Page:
Social Media has been in the news a lot lately - I mean, our President-elect is addicted to Twitter, right? Fake news outlets have flooded our Facebook feeds with stories meant to scare, sway and otherwise influence our opinions, so much so that many people are swearing they'll never look at Facebook again.
If you're an author looking to sell books, that's not possible.
I recently spoke on a panel with two other authors from my publisher, sharing our experiences and advice on getting published. The article that appeared in the newspaper this Sunday about the event left out one important point I know I mentioned: You need to get out there on Social Media. No maybe. No someday. Do it. Do it now.
As an author you’re expected to engage with readers in order to promote and sell books. You need to have a presence online to help attract attention from readers, agents, publishers, and other authors.
But how much self-promotion can you really do without annoying the snot out of your friends, family and coworkers?
Tons of self-marketing opportunities abound on the internet. You can lose days researching and get completely overwhelmed... without actually getting anywhere. But there are a handful of places you need to establish an author presence, and it’s fairly simple to set them up and maintain, putting in as much or as little time as you have in any given week.
Must Have Social Media:
Amazon’s Author Central
Blogger or Wordpress for a place to blog
Setting Up your Facebook Author Page
Currently, the first place you need to be is Facebook. If you don’t yet have a personal Facebook page, bite the bullet and sign up. You need a personal page in order to “like” other pages and join groups (and start establishing links to other authors.)
From your home page, go all the way to the top right corner and click the arrow to open a new menu. Click “Create Page” and choose “Artist, Band or Public Figure.” Under “Choose a Category” scroll down to “Author.” In the next line type your Author Name as you would like it to appear on the page. (Hint: Many people add “Author” or “Writer” to the front or end of their name so as not to confuse it with their personal page. If you have a pen name, that problem doesn’t exist.) Once you click the blue “Get Started” button, Facebook will walk you through the rest of the set up process.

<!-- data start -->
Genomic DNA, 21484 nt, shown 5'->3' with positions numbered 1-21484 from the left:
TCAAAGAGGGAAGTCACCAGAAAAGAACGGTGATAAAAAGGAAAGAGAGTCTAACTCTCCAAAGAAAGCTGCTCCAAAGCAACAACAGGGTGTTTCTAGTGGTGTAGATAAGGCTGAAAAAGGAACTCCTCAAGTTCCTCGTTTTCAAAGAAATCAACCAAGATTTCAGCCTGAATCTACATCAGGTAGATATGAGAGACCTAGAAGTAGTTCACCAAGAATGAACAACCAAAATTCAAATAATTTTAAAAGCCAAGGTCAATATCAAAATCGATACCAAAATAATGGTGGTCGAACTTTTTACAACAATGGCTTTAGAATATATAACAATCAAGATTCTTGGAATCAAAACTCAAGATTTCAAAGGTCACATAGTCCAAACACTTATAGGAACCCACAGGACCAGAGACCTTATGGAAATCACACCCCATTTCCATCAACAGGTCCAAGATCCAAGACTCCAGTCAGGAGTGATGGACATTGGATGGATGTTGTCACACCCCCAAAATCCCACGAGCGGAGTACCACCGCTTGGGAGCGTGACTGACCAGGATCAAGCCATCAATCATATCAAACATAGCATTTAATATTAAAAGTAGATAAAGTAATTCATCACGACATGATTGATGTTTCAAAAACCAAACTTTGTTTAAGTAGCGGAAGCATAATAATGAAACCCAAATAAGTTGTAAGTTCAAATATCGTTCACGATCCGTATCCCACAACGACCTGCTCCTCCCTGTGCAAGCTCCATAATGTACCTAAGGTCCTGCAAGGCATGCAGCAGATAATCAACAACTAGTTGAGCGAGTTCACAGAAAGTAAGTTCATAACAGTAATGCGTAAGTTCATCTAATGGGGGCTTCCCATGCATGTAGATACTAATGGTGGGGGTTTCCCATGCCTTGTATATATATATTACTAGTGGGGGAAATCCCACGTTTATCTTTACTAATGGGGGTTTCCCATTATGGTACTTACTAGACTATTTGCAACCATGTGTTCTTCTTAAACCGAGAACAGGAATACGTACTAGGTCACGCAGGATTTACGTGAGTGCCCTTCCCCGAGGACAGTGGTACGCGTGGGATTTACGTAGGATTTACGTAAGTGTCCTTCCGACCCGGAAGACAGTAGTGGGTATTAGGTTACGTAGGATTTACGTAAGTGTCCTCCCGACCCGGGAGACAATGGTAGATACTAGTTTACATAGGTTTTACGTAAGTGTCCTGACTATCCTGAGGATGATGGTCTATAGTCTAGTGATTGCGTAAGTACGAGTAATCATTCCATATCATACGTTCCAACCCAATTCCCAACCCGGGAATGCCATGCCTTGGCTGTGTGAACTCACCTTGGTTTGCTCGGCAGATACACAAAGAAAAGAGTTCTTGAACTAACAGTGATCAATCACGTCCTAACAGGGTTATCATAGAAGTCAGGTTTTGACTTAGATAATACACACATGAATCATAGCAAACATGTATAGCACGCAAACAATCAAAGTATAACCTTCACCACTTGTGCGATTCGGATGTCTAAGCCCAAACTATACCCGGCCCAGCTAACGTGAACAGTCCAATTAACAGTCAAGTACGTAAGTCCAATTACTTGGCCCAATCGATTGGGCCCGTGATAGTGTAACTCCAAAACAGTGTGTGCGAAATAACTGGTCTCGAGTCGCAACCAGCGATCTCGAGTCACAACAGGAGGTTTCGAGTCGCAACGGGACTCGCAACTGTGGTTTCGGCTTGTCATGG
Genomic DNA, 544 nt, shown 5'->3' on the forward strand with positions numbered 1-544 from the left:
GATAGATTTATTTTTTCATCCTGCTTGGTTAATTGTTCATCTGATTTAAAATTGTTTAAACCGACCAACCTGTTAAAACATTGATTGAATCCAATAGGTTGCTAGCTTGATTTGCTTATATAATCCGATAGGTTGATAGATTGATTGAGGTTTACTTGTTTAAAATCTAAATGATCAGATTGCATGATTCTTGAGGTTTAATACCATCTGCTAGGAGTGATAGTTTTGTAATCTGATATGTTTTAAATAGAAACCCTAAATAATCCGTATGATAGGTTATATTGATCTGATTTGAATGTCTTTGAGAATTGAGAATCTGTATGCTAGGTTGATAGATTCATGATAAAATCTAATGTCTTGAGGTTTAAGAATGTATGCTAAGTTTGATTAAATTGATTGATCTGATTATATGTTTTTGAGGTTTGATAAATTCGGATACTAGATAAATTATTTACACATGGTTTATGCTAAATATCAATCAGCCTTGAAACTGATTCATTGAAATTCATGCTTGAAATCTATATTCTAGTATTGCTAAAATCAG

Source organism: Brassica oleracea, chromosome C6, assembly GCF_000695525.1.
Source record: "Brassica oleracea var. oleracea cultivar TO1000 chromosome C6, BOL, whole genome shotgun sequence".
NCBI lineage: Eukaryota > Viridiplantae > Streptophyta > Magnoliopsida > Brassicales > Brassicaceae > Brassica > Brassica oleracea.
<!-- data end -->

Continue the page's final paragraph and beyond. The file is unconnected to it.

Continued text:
Now that you have your page, you need content. You can’t post “Buy My Book” every day. People will get bored. Or mad. Or (gasp) unfriend you. Find funny posts that relate to your book, or your setting, or your life. Pictures attract more attention than mere words. Links do better when you introduce them rather than auto-post them.
Your author page is a public persona, not a place for complaining about laundry or posting pics of your dinner menu (unless your book is a cookbook.) Mix it up and see what gets the most page views – for Author Pages, Facebook will give you metrics on how well each post “performs.” See what works and do more of that.
Getting Into Goodreads
Many authors I know have heard wild stories about Goodreads and are scared to dip a toe in those shark-infested critical waters. Don’t be a wimp. You’ve already decided to be an author, so start working on the thick skin to go with the job description.
Goodreads is the largest online source for finding avid, passionate readers, so use it… but be smart. Remember, publishing is a business. You can’t cry or rant over a bad review, at least not in public. Save that for after work cocktails with friends. In public, keep your chin up and your smile firmly in place.